ILS (THEM) Image

ILS (THEM)

By Merle Bertrand | March 17, 2007

2007 SXSW ‘ROUND MIDNIGHT FEATURE! Alfred Hitchcock, the great master of horror and suspense, loved making movies set in innocuous locations, often in broad daylight, that scared the bejeezus out of us.

Folks, it’s been a helluva long time since I’ve referenced Hitchcock in a film review. Small wonder, given that the overwhelming majority of today’s “horror” films are simply tacky, sleazy, derivative, and predictable excuses to drive up the stock prices of fake blood companies on Wall Street, while providing ample blackmail material for hacks eager to exploit desperate young actresses willing to shed their clothes and soak in said fake blood.

Even more unforgivable is the fact that most of these so-called “horror” films just aren’t scary. It was a pleasant, if ghastly, surprise then, when “Ils” (French for “Them”), unspooled before my riveted eyes.

“Ils” is a disarmingly simple scare. Clementine (Olivia Bonamy), a beautiful young schoolteacher, heads to the seen-better-days home in the countryside for a pleasant weekend with her writer boyfriend, Lucas (Michael Cohen). At first, the only thing that’s scary is the meal Lucas whips up in the kitchen, but that quickly changes as evening rolls into the dead of night.

When power outages, strange noises, stealthy intruders, and flashing, unworldly lights wake the sleeping couple, our first thought, especially given the films’ title, is that the “Them” ain’t from here. Not that Clem and Lucas have time to dwell on their tormenters’ zip code, as the young couple soon find themselves caught up in a frantic fight for survival against forces that certainly seem unworldly…the way mundane shadows in the night often do.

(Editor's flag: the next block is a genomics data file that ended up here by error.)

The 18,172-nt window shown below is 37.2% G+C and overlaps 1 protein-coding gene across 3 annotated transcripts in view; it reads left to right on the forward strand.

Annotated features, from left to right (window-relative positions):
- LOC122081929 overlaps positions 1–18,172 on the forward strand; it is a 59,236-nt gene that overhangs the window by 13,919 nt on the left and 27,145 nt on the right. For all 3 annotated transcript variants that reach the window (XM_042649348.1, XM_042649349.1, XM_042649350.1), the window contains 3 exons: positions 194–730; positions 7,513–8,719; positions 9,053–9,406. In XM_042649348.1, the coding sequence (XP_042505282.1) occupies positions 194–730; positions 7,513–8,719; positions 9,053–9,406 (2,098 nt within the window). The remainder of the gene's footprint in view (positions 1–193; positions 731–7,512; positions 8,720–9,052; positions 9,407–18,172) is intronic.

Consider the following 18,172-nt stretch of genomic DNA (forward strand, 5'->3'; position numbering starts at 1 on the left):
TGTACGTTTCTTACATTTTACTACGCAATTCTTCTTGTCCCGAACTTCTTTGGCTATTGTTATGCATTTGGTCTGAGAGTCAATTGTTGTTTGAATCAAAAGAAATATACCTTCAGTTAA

“Ils” is the film “The Blair Witch Project” could have been. It’s one of those rare films in which the tiny cast, limited locations, and verite shooting style actually enhance the story, rather than making it look like a film shot on the cheap.

Based on a series of horrific events that happened in Romania a few years back, which makes the film’s outcome all the more terrifying, co-directors David Moreau and Xavier Palud have crafted the sort of smartly paced, straight for the jugular fright flick that’s all too rare these days. And special kudos have to go out to Bonamy, whose Clementine is exactly the type of pretty but tough and resourceful heroine you root for in a horror film. You realize that you’ll be ticked if Clem bites it, unlike in the standard horror flick, which typically finds the butter-for-brains damsel in distress reaping the ill-fated results of what her screaming stupidity sowed.

“Ils” is not a typical horror flick. Instead, it’s the kind of creepy film that will stick in your mind…especially the next time you’re driving down that mundane, lonely country road you’ve driven down a hundred times before.

The Grand Master would be very pleased.

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